In order to maintain your penile health you should investigate the cause of any bleeding from the penis. This can be a sign of general damage to the genitals, but it could also be the sign of a more serious condition. In some cases bleeding from the penis will stop on its own, but if it continues or becomes worse you should consult a doctor to get help. Working with a urologist can help you to determine the cause of bleeding from your penis so you can receive the proper treatment to make it stop. Most of the time, bleeding from penis happens after sex, why is it?
Causes of Bleeding from Penis
1. Bleeding From Penis in General
- Tear of Prostate Vein
In this case, bleeding typically stems from a tear in one of the fragile veins within the prostate, the organ which produces most of the seminal fluid following sexual stimulation. When ejaculation causes the prostate to contract, a vein can tear and cause blood to mix in with the semen, a condition known as hematospermia. Dark discoloration is from a previous injury while red blood is from a fresh tear. You may also notice old clots in the semen or gross blood during urination.
- Other Causes
This will usually occur at the beginning or end of urination instead of during the stream. In the latter case ejaculation, arousal without ejaculation, excessive intake of spicy foods or you will usually notice spots of blood on your clothing as well. Irritating the prostate gland may also cause inflammation that will increase your risk of bleeding. Infrequent alcohol, withdraw at the time of ejaculation, bike riding or similar activities can increase this risk. The prostate may also become infected, causing bleeding.
Antibiotics will be required to reduce these symptoms. As the prostate enlarges with age it can develop varcies or enlarged veins that are more prone to tearing, but Proscar can be prescribed to reduce these symptoms. If you have not seen bleeding in several years then it is not likely that this was caused by a serious condition, though you should meet with a urologist to make sure that your condition is not severe.
2. Mild Bleeding After Sex
- Common Cause
A man in his early 40s who had not had sex for some time noticed that it was painful to ejaculate and found that he was bleeding after he finished ejaculating. There are a variety of conditions that could cause these symptoms. In most cases this is the result of irritation to the prostate or urethra brought on by sexual activity. This is common, particularly after vigorous sex or if the man does not have sex frequently. Resting should reduce symptoms brought on by this condition.
Mild bleeding after sex may also be the result of inflammation to the prostate, particularly if ejaculation is also painful. This is more common in older men, and your doctor can perform a routine examination to determine if the prostate is inflamed or tender. If tenderness or nodules are found during the examination, your doctor will determine the best course of action to prevent further damage.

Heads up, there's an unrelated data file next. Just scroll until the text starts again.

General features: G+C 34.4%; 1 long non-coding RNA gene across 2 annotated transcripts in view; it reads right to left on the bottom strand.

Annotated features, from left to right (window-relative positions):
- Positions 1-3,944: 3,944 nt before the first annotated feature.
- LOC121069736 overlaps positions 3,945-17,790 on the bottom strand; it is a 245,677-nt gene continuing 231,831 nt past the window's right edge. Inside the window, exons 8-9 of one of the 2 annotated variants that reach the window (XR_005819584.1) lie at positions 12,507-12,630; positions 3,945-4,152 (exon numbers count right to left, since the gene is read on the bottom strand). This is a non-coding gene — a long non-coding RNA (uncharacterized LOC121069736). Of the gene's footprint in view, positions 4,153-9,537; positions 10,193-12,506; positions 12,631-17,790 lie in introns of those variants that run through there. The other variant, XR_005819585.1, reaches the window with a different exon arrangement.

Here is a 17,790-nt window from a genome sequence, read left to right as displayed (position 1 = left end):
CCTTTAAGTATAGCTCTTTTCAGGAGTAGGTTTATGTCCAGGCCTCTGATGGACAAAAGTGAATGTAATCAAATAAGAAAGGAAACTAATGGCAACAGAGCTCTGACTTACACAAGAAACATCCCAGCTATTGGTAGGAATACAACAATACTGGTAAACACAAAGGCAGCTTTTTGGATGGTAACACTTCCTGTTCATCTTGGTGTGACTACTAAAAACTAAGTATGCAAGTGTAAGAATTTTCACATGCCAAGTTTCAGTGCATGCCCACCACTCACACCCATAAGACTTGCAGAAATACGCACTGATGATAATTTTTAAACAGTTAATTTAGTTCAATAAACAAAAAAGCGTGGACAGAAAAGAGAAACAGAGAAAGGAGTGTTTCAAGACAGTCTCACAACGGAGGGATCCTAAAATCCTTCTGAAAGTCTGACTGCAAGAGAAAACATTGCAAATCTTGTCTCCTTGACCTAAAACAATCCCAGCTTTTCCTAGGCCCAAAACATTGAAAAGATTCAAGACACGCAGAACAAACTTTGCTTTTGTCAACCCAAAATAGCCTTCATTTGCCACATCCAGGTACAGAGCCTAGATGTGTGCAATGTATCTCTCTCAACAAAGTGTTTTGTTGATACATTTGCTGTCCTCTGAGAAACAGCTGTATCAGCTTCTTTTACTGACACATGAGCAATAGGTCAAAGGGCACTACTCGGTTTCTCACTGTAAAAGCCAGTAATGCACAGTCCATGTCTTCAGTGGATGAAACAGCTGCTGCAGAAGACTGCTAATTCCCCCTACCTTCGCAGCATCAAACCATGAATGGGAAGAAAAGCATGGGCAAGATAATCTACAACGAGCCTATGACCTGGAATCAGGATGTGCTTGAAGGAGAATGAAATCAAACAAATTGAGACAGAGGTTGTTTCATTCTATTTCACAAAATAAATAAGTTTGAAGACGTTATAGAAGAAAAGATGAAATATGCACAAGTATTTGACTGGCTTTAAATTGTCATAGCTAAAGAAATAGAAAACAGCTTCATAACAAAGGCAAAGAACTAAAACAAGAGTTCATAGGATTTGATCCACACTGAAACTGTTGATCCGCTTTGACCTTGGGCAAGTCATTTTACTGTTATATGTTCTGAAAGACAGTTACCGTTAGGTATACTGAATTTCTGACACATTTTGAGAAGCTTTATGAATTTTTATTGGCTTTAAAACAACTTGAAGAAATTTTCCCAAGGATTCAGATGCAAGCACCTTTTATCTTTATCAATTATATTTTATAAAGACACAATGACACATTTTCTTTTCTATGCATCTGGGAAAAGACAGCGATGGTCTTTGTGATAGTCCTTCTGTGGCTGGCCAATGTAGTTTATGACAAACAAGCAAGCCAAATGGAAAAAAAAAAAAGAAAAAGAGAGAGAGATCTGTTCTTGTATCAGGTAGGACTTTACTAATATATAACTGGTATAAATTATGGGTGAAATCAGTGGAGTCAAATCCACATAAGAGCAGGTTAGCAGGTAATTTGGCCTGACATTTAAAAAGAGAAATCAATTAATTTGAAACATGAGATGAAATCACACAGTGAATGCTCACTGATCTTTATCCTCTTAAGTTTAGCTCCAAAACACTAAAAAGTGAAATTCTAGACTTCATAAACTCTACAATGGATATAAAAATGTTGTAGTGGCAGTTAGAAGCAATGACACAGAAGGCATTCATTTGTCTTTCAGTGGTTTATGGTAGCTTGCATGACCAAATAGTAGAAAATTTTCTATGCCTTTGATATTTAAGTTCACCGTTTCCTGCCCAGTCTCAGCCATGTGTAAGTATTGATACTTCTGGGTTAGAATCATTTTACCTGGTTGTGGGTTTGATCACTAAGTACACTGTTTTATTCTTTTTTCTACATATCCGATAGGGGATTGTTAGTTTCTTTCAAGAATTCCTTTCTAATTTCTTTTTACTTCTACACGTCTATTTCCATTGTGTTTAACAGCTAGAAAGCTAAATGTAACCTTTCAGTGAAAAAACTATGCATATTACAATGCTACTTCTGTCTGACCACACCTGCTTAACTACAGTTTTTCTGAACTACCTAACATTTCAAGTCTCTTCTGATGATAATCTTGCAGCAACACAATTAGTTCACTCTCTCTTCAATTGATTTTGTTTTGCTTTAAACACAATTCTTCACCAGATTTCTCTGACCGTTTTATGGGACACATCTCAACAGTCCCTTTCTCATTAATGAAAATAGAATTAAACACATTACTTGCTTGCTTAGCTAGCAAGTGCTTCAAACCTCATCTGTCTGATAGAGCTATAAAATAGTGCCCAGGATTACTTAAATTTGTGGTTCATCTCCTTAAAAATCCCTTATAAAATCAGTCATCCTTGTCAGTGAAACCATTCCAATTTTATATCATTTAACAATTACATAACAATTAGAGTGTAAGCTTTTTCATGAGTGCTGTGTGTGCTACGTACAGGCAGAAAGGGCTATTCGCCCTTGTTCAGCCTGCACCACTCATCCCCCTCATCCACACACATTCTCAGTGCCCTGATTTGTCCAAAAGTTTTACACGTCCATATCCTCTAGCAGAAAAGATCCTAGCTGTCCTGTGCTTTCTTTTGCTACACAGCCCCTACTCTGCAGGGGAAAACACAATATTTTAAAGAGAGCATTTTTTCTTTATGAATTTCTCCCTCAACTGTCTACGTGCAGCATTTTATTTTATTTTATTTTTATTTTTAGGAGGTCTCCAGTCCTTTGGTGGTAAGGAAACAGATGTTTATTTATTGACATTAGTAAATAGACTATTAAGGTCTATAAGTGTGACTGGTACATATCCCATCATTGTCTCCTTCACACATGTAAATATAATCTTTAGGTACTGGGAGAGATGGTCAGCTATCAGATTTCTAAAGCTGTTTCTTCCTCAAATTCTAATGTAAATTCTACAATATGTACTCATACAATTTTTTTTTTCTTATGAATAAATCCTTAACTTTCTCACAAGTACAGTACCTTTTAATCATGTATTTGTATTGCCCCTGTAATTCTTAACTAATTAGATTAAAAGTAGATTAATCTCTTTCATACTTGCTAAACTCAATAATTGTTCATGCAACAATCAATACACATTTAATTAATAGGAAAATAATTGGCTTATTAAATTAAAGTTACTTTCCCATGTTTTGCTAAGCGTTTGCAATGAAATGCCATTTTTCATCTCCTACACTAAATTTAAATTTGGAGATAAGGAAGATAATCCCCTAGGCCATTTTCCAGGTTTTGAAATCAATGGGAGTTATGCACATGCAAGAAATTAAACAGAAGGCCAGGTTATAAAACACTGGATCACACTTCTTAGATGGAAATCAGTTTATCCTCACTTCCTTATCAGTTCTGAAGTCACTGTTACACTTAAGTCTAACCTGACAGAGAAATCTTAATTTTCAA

3. Heavy Bleeding After Sex
A woman reported that her husband noticed a great deal of blood dripping from the urethra, similar to the flow caused by a bloody nose. His wife was concerned that he may have broken a blood vessel because his penis had been bent during sex. This is a possibility, and if this was the case the bleeding should stop within a few days. If the bleeding does not stop or the bleeding is accompanied by pain, fever or trouble urinating, you should contact a urologist as this could be a sign of a bladder, kidney or prostate infection.
In the end, any type of bleeding you experience should not be ignored. If you are concerned about symptoms you have been experiencing, consult your doctor as soon as possible.
4. Urinary Tract Infection
- Why It Causes Penile Bleeding
Urinary tract infections may affect the ureters, kidneys, urethra or bladder. If these areas are infected it can cause tenderness, swelling or bleeding as the tissue becomes increasingly damaged. Additional signs that you are suffering from a urinary tract infection include rectal pain, strong-smelling urine, passing frequent but small amounts of urine, burning sensations when urinating, a persistent urge to urinate, cloudy urine, urine that is pink, cola colored or red. Symptoms and such as chills, shaking, pain on the side or back, nausea, vomiting, fever, lower abdomen discomfort or pelvic pressure may also occur based on what part of the urinary tract is infected.
- How to Prevent
To prevent urinary infections from developing in the future, take care when wiping after taking a bowel movement to avoid spreading bacteria around the genitals. Empty the bladder as soon after intercourse as possible to flush away any bacteria that may have been spread. You should also make a point of drinking plenty of water and other hydrating fluids to ensure frequent urination that will flush away bacteria in the urinary tract before they can take hold and cause an infection.